Editor's Note 3/20/2012:
The BlackBerry PlayBook now runs BlackBerry PlayBook OS 2.0, which includes native email, calendar, and contacts apps. Please read our full PlayBook OS 2.0 review, and we have altered the original PlayBook review to reflect the changes.
RIM enters the tablet scene with the seven-inch BlackBerry PlayBook, which marks a handful of firsts. For the venerable mobile maker, the PlayBook is its first tablet, and it is also arguably the first BlackBerry product marketed for its consumer appeal. I’ve had RIM reps tell me that the PlayBook could be the first BlackBerry product many consumers own.
The PlayBook is also the first tablet running RIM’s new BlackBerry Tablet OS, which is based on QNX Neutrino (found in embedded applications, including in-car systems and the international space station). It is designed to be especially flexible and handle true multitasking.
Finally, it’s the first major, touch-based mobile tablet to contend with both Google Android and Apple iOS while also trying to elbow in on the Windows 7 slates currently targeting the enterprise.
Google, with its hardware partners, and Apple have spent the last year polishing and perfecting their tablet offerings, RIM is just getting started with its. Does the PlayBook contend out of the gate? Or is this first-generation tablet no good? Read on to find out.
BUILD & DESIGN
The seven-inch display dominates the front, as there are no physical buttons on the surface. BlackBerry branding appears just below the screen, and the three-megapixel front-facing camera appears above the display. RIM wisely decided to place the stereo speaks on the front-side of the PlayBook, with two thin grille slots placed on either side of the screen, between the frame and the body casing.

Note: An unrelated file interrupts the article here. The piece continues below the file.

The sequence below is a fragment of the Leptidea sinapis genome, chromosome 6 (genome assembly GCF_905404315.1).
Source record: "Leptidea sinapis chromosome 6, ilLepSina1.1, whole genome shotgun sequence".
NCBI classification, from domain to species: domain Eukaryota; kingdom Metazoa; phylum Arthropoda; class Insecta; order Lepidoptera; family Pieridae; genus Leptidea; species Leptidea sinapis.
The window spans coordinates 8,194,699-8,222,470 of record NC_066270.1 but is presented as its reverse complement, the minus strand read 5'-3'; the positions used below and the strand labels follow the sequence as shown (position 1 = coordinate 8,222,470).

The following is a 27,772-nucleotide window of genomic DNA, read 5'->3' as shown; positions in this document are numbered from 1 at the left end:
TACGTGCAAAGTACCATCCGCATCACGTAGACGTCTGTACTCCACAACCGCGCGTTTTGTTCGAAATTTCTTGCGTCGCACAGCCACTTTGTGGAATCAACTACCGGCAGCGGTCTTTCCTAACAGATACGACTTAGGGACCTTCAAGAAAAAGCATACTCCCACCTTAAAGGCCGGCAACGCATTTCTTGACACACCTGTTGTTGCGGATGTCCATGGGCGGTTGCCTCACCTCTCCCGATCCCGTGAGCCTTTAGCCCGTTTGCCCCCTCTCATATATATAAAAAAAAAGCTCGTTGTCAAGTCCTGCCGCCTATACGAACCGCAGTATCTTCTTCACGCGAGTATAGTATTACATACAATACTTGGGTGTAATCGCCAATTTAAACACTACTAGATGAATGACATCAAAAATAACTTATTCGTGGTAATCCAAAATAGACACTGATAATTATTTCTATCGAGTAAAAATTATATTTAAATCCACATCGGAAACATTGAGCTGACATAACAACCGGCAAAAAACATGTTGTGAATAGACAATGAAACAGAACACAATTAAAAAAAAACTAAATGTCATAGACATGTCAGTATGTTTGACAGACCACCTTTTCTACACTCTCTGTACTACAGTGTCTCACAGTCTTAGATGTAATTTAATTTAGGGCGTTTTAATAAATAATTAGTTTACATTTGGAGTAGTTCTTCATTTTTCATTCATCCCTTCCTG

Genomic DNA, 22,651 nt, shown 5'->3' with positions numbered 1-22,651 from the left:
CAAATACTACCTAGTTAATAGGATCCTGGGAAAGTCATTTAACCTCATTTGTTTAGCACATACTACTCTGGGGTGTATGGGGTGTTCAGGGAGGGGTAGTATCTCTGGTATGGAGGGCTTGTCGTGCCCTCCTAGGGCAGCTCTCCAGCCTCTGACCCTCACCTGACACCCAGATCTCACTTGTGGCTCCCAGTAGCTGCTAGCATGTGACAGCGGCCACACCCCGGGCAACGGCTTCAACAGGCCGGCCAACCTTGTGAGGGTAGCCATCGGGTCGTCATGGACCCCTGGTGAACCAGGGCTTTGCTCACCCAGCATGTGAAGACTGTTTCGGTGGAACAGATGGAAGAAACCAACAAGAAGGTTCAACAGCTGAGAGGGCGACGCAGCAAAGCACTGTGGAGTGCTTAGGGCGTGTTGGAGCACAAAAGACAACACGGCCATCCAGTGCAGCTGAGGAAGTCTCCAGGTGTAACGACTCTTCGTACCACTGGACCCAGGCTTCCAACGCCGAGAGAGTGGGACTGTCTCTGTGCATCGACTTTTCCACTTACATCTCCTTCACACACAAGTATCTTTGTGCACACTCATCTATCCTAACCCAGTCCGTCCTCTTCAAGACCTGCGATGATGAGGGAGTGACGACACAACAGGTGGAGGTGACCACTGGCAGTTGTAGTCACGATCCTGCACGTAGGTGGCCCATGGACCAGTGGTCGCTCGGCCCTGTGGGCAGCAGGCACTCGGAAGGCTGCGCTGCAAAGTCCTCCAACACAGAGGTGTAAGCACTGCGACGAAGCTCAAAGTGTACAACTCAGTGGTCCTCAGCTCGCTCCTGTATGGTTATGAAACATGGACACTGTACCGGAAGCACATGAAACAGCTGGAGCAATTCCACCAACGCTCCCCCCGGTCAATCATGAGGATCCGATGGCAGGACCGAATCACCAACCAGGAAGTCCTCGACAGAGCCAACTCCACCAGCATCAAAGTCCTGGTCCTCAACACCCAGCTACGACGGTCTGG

The PlayBook’s five-megapixel rear camera is found on the back of the tablet, just above the familiar BlackBerry logo. The lens is flush with the body, leaving it prone to smudges and scratches. A slightly recessed lens would have been preferable.
On top of the PlayBook sits a play/pause button between two volume buttons. The power button is directly to the left with a 3.5mm headphone all the way to the right. There are also two tiny holes in the top of the PlayBook, which I assume are the on-board microphones.
The remaining ports are on the PlayBook’s bottom, and they are micro-USB and micro-HDMI, as well as a proprietary three-pin charging slot. The PlayBook charges through the micro USB, but accessory chargers (sold separately) can slot into the three-pin port to charge it faster. The PlayBook sides are bare.
Sans the display and frame, the PlayBook body is rubberized, which I prefer to the near all-plastic body of the other seven inch tablet, the Samsung Galaxy Tab, and the iPad 2’s aluminum back panel. The PlayBook feels much more solid than the others because of its smaller size and similar thickness. It also seems like it can absorb a drop or two, though I didn’t stress test the tablet.
The front-side speaker placement is also a design strength. I had issues with both the Xoom and iPad 2 speaker placement because the speakers were located on the backs of the devices. Sound should not be directed away from the listener.
The only design flaw outside of the flush rear camera lens comes in the form of the power button. It is too small and it also sits almost flush against the body. Unless you have long fingernails or a toothpick handy, it takes some effort to press and hold. On the other hand, I suppose that eliminates the chances of errantly powering down the PlayBook, and it’s really a minor gripe when considering the PlayBook’s otherwise excellent design. In addition, a software update prior to the official release added a power icon to the apps that makes powering down the PlayBook much easier.
I’m also not pleased with the lack of an micro-SD card slot. As I’ll detail in the connectivity section, there are plenty of ways to load media and documents on and off the PlayBook wirelessly or over USB, but I like having the flexibility of SD too.
BlackBerry PlayBook specs:
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